Beyond the Classroom Introduces New Professors Candice Price, Cory Gooding

Beyond the Classroom Introduces New Professors Candice Price, Cory Gooding

Professors Cory Gooding and Candice Price have each taught at the University of San Diego for a year or less — Gooding in the Political Science/International Relations Department since January 2016 and Price in Mathematics since Fall 2016 — so it was a perfect opportunity Feb. 16 to introduce themselves to the USD community in the latest “Beyond the Classroom” event series.

The meet-up brought these two professors into the United Front Multicultural Center space to engage with students, staff, faculty and administrators. Co-hosted by the Black Student Resource Center and part of USD's Black History Month February celebration, interacting with Gooding and Price was a chance to learn personal stories, thoughts on social justice and how they utilize it in their classrooms and more.

Learning and Connecting

"It's fantastic to talk to students in an informal setting," said Gooding, a Brooklyn, N.Y. native, an undergraduate alumnus of Pennsylvania’s Haverford College (BA) and two graduate degrees from UCLA. "One thing you realize is that outside of the classroom, students are active, but you just don't know what fantastic things they do on campus and in the community. This is a great way to get a sense if they are taking what they learn in the classroom and applying it to their passions. I thought it was clear in this room that folks are trying to figure out how to make positive change. To the extent that we can connect on this level is really emerging."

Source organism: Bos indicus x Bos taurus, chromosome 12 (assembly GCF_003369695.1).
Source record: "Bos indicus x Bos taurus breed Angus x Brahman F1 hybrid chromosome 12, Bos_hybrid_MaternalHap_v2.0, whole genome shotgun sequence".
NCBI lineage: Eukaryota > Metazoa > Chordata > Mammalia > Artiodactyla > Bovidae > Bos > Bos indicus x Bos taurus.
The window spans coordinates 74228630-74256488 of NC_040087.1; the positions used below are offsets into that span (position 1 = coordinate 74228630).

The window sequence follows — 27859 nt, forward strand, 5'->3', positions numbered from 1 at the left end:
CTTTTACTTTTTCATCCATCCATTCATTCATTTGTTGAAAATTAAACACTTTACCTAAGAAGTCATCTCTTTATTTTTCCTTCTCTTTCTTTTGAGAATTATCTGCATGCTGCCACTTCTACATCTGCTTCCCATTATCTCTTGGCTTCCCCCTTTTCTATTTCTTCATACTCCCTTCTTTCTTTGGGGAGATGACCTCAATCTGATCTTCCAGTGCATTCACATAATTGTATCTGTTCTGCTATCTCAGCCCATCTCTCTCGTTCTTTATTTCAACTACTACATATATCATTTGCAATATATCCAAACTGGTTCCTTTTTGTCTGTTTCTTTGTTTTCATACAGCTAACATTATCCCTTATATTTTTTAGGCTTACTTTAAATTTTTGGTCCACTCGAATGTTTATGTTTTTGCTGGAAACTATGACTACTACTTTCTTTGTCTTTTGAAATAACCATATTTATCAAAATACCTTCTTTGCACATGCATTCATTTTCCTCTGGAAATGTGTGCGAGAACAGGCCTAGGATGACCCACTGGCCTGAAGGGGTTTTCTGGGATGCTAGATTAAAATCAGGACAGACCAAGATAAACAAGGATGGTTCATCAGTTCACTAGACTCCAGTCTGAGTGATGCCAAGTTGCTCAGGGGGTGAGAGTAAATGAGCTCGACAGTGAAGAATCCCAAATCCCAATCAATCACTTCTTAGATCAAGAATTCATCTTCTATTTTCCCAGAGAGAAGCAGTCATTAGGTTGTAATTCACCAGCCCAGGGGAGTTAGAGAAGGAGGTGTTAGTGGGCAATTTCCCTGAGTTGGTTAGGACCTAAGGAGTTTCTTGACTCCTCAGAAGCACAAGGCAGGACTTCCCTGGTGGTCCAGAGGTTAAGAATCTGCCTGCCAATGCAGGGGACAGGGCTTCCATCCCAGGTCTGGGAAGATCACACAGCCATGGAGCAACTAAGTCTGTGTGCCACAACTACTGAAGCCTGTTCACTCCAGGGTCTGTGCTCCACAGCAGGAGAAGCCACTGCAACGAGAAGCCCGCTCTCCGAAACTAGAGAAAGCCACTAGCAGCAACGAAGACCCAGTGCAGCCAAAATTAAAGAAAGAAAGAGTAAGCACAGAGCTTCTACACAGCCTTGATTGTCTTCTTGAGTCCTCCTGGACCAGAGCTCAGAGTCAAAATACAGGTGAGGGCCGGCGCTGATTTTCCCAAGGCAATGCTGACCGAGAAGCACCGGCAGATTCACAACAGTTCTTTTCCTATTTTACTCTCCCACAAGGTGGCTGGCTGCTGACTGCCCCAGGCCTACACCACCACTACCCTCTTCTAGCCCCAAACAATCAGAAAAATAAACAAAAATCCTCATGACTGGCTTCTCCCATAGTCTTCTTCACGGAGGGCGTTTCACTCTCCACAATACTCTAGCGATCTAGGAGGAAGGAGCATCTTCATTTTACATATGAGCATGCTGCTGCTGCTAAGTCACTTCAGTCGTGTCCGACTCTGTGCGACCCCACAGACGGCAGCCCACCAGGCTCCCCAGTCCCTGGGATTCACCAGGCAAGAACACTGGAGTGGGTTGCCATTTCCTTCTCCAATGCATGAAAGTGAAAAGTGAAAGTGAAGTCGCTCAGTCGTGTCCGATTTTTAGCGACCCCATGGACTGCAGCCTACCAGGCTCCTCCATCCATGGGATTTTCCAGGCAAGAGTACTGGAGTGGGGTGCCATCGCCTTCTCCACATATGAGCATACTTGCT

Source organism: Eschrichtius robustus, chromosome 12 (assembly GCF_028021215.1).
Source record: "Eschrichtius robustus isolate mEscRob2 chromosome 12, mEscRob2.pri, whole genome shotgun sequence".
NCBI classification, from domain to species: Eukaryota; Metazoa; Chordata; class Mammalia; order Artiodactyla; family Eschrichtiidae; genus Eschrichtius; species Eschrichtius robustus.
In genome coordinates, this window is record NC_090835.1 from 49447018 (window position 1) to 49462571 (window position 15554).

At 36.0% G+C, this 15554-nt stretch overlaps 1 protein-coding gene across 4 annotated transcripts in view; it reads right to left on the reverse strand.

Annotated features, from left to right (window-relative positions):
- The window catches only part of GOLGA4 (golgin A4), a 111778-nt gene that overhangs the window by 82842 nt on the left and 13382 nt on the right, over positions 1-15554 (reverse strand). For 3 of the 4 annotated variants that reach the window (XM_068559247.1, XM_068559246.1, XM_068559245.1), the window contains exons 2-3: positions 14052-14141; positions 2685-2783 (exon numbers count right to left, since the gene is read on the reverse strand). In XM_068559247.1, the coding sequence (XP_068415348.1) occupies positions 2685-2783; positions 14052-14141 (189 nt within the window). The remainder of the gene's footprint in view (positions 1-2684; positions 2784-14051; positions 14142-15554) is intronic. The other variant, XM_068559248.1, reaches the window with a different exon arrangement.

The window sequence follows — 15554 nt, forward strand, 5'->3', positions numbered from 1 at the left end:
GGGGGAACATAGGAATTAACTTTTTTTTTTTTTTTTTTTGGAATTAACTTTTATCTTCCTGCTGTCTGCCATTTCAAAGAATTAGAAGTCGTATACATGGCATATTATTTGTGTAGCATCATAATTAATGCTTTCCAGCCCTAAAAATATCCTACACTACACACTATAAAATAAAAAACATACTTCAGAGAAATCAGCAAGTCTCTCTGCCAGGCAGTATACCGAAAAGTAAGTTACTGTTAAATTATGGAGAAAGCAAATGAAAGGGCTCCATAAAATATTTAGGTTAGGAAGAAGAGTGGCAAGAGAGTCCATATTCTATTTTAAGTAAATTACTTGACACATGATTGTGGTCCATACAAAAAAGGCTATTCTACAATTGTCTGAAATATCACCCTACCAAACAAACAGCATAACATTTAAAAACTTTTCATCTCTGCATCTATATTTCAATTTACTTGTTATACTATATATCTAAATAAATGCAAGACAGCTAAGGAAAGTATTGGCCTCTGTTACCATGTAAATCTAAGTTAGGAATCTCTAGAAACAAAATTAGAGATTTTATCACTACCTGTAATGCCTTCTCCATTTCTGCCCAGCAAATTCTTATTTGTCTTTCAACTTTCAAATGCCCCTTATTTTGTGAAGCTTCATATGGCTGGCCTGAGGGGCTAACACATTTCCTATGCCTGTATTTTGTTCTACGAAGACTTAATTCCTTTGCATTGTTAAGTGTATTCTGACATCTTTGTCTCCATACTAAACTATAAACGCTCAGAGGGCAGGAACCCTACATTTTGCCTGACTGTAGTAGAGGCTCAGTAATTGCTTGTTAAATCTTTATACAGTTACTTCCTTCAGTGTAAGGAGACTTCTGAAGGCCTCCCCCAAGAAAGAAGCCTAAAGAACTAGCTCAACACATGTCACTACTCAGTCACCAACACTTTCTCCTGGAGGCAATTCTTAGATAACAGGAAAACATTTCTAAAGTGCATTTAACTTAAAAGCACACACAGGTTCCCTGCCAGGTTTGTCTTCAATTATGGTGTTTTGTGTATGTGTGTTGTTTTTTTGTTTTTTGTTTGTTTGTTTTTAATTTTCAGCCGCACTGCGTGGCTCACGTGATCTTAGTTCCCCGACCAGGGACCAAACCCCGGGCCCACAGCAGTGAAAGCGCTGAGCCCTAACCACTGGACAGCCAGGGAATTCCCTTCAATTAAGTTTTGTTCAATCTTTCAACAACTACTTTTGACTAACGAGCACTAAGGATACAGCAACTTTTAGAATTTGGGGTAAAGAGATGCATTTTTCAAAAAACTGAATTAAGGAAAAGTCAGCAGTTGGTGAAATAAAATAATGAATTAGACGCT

Price, a native of Long Beach, Calif., but raised in Sacramento, earned mathematics degrees from Chico State (BA), San Francisco State (MA) and University of Iowa (PhD). She enjoyed the opportunity for conversation and was left inspired to create new classes, such as team-taught interdisciplinary courses on social justice that could be fused with math. She sought to incorporate more critical thinking beyond just the problem-solving aspects of math.

"I want students to solve an engineering problem and then talk about how it will affect the environment around them. Through STEM (Science, Technology, Engineering and Mathematics), you do the calculations, but the math problem you're solving might be used in certain ways to create less equitable environments for people,” she said. “What does that mean? If you program a robot, what is it being used for?"

Price and Gooding shared insights about themselves growing up, spoke of their respective passion for cooking and books and more. Price stated that her goal, especially after getting to college and studying a STEM subject where she didn't see many others like her, became a sense of pride to be a role model. "When someone says ‘I can do it because Ms. Price did it, I wanted to be that person.’"

Gooding grew up where "the sounds of sirens and gunshots are what I fell asleep to. But I've travelled, I’ve gone to some of the best schools, done some amazing things and I'm thankful for having extraordinary teachers, professors, parents, mentors and others who've guided me to this point with their support and respect. I feel this work is my repayment. I've done organizing, consulting and worked with organizations where I've tried to make education more inclusive. It all inspires my job."